The symbol of the Republican Party is the elephant. During the mid term elections way back in 1874, Democrats tried to scare voters into thinking President Grant would seek to run for an unprecedented third term. Thomas Nast, a cartoonist for Harper's Weekly, depicted a Democratic jackass trying to scare a Republican elephant - and both symbols stuck. For a long time Republicans have been known as the "G.O.P." And party faithfuls thought it meant the "Grand Old Party." But apparently the original meaning (in 1875) was "gallant old party." And when automobiles were invented it also came to mean, "get out and push." That's still a pretty good slogan for Republicans who depend every campaign year on the hard work of hundreds of thousands of volunteers to get out and vote and push people to support the causes of the Republican Party.

I'm a Republican Because...

I BELIEVE the strength of our nation lies with the individual and that each person’s dignity, freedom, ability and responsibility must be honored.

I BELIEVE in equal rights, equal justice and equal opportunity for all, regardless of race, creed, sex, age or disability.

I BELIEVE free enterprise and encouraging individual initiative have brought this nation opportunity, economic growth and prosperity.

I BELIEVE government must practice fiscal responsibility and allow individuals to keep more of the money they earn.

I BELIEVE the proper role of government is to provide for the people only those critical functions that cannot be performed by individuals or private organizations, and that the best government is that which governs least.

I BELIEVE the most effective, responsible and responsive government is government closest to the people.

I BELIEVE Americans must retain the principles that have made us strong while developing new and innovative ideas to meet the challenges of changing times.

I BELIEVE Americans value and should preserve our national strength and pride while working to extend peace, freedom and human rights throughout the world.

FINALLY, I believe the Republican Party is the best vehicle for translating these ideals into positive and successful principles of government.

Controversial Issues


Democrats: The Patriot Act is an assault on American civil liberties.The Patriot Act’s benefits to Americans’ security is miniscule when compared to its implications for their civil liberties

Republicans: Extensive congressional overseeing has found no civil liberties violations since thelegislation was enacted four years ago. Six reports by the Justice Department's independent Inspector General, who is required to solicit and investigate any allegations of abuse, found no violations. Intense public scrutiny has yet to find a single civil liberty abuse. Even Diane Feinstein (D-CA) noted she had “never had a single abuse” reported to her.  The Patriot Act has been widely successfully in its objective: preventing terrorist attacks and protecting Americans at home.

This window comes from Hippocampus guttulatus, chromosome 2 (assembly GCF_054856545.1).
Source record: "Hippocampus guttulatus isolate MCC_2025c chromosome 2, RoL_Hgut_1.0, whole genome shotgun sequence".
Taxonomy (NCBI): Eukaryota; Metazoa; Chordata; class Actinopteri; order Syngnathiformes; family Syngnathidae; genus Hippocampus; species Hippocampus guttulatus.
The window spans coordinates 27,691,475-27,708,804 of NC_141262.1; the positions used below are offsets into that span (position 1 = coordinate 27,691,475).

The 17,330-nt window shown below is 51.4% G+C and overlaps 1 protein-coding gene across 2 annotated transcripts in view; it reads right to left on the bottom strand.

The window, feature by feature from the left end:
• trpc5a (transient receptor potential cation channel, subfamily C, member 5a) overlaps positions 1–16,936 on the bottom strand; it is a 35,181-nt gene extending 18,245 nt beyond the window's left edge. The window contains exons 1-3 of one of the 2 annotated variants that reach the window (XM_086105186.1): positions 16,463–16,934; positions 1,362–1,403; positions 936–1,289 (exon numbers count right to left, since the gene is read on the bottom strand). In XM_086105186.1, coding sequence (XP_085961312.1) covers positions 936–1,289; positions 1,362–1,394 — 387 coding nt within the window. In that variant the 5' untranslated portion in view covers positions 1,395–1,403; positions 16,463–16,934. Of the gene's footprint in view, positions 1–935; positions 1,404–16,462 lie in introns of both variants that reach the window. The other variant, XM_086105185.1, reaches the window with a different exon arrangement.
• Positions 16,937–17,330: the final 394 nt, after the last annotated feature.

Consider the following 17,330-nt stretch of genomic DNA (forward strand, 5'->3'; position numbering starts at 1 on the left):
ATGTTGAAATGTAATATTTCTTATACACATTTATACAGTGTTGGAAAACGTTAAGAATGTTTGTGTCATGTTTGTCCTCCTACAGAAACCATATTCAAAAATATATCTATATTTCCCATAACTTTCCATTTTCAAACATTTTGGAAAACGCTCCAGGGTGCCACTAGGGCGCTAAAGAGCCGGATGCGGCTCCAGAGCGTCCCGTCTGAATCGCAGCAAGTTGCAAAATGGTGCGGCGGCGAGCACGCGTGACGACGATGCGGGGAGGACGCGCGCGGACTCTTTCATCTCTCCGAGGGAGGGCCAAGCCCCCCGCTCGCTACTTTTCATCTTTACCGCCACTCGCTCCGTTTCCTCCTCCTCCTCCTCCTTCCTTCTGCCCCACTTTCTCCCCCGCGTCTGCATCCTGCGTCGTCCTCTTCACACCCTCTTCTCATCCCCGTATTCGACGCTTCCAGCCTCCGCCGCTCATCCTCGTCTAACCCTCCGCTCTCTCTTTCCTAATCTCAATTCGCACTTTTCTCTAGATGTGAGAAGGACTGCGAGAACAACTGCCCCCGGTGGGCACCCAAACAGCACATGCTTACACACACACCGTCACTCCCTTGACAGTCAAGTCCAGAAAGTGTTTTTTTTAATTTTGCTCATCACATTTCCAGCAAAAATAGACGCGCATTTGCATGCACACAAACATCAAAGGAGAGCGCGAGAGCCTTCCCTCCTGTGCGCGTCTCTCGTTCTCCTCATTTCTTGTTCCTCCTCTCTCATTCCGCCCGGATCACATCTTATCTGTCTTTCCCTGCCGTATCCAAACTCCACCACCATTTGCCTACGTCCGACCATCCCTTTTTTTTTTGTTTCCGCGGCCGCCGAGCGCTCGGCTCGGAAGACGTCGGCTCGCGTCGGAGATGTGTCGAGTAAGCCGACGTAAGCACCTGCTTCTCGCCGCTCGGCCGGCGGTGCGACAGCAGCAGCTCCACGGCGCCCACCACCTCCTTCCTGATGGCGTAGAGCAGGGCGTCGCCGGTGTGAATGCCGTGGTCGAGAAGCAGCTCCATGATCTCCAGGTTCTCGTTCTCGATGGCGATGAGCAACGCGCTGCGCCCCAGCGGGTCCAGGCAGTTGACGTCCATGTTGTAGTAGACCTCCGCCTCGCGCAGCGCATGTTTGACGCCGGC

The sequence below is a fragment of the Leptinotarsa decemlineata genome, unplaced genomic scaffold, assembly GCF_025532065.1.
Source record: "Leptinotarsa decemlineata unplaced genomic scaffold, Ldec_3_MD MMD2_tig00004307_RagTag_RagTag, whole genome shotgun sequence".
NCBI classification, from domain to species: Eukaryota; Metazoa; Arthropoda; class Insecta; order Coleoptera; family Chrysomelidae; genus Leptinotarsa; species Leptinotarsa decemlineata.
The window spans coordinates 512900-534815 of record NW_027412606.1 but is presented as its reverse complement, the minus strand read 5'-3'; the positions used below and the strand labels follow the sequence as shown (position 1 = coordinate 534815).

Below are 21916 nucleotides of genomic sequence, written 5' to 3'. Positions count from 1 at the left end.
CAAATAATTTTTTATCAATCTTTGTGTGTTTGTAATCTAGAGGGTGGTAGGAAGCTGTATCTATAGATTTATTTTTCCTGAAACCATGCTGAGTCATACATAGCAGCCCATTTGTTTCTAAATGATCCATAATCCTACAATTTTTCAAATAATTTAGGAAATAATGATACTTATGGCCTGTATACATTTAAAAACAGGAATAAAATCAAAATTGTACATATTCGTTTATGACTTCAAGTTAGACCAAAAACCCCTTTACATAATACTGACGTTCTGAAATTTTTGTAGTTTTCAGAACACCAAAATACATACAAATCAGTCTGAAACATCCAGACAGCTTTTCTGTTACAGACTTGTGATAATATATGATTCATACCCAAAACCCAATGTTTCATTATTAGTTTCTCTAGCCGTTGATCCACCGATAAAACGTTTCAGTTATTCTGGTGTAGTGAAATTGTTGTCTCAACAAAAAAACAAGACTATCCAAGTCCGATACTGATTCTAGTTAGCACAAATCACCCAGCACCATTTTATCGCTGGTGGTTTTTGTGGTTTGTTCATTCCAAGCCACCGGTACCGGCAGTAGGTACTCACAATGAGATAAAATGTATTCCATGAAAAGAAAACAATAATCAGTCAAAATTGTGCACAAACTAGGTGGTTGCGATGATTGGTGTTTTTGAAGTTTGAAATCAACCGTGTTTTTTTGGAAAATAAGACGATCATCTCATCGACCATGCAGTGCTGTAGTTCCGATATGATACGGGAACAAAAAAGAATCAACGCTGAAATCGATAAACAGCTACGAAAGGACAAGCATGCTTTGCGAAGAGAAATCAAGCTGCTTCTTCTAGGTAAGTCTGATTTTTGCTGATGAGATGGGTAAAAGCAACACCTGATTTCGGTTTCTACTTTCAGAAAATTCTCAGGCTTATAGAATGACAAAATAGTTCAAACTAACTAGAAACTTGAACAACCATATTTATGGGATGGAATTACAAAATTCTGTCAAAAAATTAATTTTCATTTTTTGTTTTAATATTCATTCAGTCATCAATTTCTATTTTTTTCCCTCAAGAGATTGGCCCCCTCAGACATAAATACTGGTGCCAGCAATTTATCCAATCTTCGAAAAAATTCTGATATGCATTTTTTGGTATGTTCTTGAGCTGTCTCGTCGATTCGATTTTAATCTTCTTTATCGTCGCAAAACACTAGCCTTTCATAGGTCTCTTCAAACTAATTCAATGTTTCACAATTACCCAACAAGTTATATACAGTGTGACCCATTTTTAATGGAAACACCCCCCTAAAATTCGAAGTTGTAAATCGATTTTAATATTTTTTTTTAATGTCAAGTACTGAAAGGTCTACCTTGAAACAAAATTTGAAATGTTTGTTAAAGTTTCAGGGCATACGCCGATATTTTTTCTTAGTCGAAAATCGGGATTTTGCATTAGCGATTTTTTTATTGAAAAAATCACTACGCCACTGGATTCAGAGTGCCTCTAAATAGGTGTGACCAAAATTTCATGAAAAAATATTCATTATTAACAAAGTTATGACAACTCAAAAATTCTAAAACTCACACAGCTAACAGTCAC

• more than 150 terrorist threats and cells have been disrupted
  • nearly two-thirds of al-Qaeda’s known senior leadership has been captured or killed
  • more than 3,000 operatives worldwide haven been incapacitated
  • more than 500 individuals linked to 9/11 have been removed from the country
  • more than 400 individuals in the United States have been criminally charged for
  • terrorism-related offenses


Democrats: Only the wealthy benefited from President Bush’s tax cuts. President Bush continues to widen the gap between the wealthy and the lower class with his tax cuts. His tax breaks for the rich are just that—tax relief for wealthy Americans alone, and the wealthy have disproportionately benefited from these tax cuts.

Republicans:  Every taxpayer received a federal tax cut in 2003. A family of four with an income of $40,000 per year received a 96% federal tax cut 2003 legislation. The President's tax relief has helped workers keep more of their paychecks, it helped families by lowering rates and doubling the child credit, and it has reduced the marriage penalty. The Bush 2003 tax cuts have undeniably helped spur the current jobs expansion by providing businesses more incentive to invest in equipment and technology, which in turn has increased the demand for workers (Editorial, "Help (Very Much) Wanted," The Wall Street Journal, 4/10/06). Bush’s 2003 tax cuts alone gave $880 billion back to our nation's workers, small business owners and families. They've used that money to fuel our economic resurgence—and the facts are undeniable.• Last year, the economy grew at a healthy 3.5 percent rate – faster than any other major industrialized country.

  • • The real GPD rate grew at an annual rate of 5.6 percent for the first quarter of 2006.
  • • Since August 2003, we have added more than 5.4 million new jobs – more than and the
  • European Union combined.
  • • The unemployment rate is at 4.6 percent – lower than the average of the 1960s, 1970s,
  • 1980s, and 1990s.
  • The Dow average rose 71.24, or 0.6 percent, to 11,354.49, its highest since Jan. 19,
  • 2000.• Sales of new homes soared in March 2006 by the largest amount in 13 years.

“Every taxpayer received a [federal] tax cut. And while everyone is paying less in [federal] taxes, the rich are now paying a higher percentage of the federal tax burden than before the tax cuts went into place. The Tax Foundation estimates that roughly 44 million people [in the United States] pay no [federal] income taxes. At the same time, tax revenues are surging in the form of non-wage income, which means capital gains, dividends, stock options, and small businesses that tend to have higher incomes. So the burden has actually shifted more to wealthy taxpayers—but that is not a story the mainstream press likes to tell.” –Dan Clifton, American Shareholders Association